I’m not a fan of the consumption-and-expectation culture, nor of the idea that love is best expressed by garish red heart-shaped dustcatchers from a High Street shop. But there are a lot of other ways to express love, and even when I don’t mark a celebration myself it’s a very rewarding thing to help others do it.
So: here’s one of the designs I’m selling this year. It’s lasercut from Gmund bierpaper (recycled using beer labels and brewery waste) and layered onto an absolutely gorgeous Japanese unryu-textured metallic brass paper. There will be a couple of others too, but I wanted to show off the luxury cards first.
I’ll also be offering package deals – card & envelope, up to three matching gift tags, and a sheet of complementary wrapping paper, all at a very competitive price.
Here are three of 2012’s Christmas card designs! They (and a few others) will be on my stall at the Lionheart Market in Leytonstone on Saturday 1st December and Saturday 15th December, along with jewellery, artwork, and Christmas tree decorations.
It’s September, and therefore high time for are-people-talking-about-Christmas-already?-bah-humbug season.
I make & sell Christmas cards, and can happily supply you with some to send to your friends, relatives, coworkers, archenemies, or complete strangers, at the bargain rate of £1 per card, or 20 for £18 plus p&p (from the UK, if you’re not) if I need to mail them. These are digitally printed on high-quality matte stock (Fabriano Ecologica: acid-free, 100% recycled, very white, and made in Italy using hydroelectric power) with pigment inks. The back has my logo on, and the insides are blank for your own message. They’re A6 when folded, so they fit perfectly into standard C6 envelopes.
I’m happy to do versions with custom text on, and I’ll probably be posting at least one more design over the next month or so, and a downloadable PDF for those of you who have your own printer and very little disposable income.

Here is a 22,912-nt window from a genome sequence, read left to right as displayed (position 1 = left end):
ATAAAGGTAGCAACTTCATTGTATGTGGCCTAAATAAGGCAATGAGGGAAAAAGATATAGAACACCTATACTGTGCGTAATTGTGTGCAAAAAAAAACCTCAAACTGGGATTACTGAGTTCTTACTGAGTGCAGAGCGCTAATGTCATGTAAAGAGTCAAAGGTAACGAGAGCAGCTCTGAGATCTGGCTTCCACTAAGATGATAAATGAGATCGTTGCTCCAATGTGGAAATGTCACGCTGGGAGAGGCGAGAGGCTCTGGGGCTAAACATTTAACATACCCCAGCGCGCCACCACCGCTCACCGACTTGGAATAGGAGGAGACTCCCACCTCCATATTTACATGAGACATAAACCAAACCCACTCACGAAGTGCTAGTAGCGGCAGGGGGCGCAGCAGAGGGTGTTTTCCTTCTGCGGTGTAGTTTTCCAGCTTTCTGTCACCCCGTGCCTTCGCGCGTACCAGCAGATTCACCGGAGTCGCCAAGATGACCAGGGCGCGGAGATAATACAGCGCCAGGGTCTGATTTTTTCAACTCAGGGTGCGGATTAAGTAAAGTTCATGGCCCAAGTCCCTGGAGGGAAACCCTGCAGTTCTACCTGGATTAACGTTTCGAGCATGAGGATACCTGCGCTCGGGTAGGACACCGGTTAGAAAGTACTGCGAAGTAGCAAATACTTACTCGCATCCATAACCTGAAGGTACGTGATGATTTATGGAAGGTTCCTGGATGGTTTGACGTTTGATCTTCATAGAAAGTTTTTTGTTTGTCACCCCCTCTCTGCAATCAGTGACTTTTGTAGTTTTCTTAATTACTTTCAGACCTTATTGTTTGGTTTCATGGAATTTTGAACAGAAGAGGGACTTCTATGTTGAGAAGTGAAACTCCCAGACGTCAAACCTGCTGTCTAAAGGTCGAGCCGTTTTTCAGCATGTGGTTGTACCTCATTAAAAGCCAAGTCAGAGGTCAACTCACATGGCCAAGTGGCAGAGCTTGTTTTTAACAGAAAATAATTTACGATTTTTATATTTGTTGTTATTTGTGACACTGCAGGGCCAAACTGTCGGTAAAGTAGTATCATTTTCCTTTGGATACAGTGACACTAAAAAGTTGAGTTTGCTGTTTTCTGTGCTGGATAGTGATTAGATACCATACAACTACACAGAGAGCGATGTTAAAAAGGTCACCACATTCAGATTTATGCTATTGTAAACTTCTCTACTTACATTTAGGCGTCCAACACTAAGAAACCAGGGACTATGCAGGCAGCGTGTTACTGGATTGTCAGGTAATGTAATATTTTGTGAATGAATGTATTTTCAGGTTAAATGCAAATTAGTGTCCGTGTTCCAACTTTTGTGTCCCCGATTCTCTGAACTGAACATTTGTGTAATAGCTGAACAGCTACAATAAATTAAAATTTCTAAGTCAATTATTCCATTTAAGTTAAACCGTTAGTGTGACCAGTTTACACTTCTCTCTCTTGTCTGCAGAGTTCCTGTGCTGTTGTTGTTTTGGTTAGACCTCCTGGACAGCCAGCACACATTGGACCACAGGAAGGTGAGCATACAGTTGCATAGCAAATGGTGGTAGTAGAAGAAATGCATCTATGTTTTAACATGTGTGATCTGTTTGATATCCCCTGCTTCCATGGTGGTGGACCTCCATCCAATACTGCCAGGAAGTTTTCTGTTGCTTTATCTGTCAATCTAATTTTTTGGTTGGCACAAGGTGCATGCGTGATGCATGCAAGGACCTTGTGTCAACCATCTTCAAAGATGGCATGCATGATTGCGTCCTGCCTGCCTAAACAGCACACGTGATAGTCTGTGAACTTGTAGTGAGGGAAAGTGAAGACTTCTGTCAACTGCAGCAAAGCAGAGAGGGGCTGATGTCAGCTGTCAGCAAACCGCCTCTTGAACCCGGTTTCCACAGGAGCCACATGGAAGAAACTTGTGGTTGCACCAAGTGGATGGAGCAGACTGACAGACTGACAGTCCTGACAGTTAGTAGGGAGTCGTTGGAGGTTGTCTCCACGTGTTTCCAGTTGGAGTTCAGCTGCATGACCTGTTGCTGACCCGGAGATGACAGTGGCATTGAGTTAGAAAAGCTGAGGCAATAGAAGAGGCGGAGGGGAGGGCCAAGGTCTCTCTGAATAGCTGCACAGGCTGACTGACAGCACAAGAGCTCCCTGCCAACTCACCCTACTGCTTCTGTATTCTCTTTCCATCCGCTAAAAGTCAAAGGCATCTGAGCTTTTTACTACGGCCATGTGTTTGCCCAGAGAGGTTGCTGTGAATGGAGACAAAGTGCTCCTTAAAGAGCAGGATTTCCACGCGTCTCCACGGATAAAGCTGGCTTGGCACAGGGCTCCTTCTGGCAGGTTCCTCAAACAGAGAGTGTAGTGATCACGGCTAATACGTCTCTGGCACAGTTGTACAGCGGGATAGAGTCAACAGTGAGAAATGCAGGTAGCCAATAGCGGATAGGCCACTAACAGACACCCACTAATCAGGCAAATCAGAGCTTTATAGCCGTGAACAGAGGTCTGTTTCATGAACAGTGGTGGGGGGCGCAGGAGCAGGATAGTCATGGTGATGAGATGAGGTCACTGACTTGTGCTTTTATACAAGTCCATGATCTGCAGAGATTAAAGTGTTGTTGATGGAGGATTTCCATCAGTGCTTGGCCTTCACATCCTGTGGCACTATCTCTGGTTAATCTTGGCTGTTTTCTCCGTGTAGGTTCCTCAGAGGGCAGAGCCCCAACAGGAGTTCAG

There’s no minimum order, and I’m happy to mix designs in any way you like. If any of you are interested in hand-printed woodblock or linocut cards instead, let me know in the comments and I’ll try and work up a design; they’re likely to work out between two and four times the price of the digital ones.
I’d been vaguely aware of the existence of monotyping before, but until I found an old copy of The Painterly Print in a Notting Hill second-hand bookshop I hadn’t really considered trying it out. It’s a good way to use up the leftover ink I dollop out onto my glass plate after doing a batch of prints from something else (in this case, a set of 20 woodblock printed cards – they’ll be up online when they’re dry enough to scan) and it’s great fun.
The printmaking process I’ve been using so far doesn’t give much latitude for Messing Around with the ink – roll it on thinly and evenly and start smoothing away with the baren, and that’s it. What I did with the leftover ink, after doing 20 A6 cards, was to roll it out evenly across the glass plate, smear it around in wide curves with a piece of kitchen roll, mess it around a lot with a brush (artificial bristle, no. 8 or so) and then scrape a lot of loops and whorls with the stump end of the same brush.
Because there was just so much ink left over, I could press really lightly with the baren, and get a vivid black/white contrast I hadn’t expected. Black ink on glass over even a quite light surface (one of the inner pages of the Waltham Forest News) doesn’t show up much of a contrast between thick and nearly-cleared layers, so the looping white and pale grey lines I got were a pleasant surprise.
I managed to take three cognates from the plate as well as the print itself, though the fourth is mostly cloudy tones rather than noticeable lines.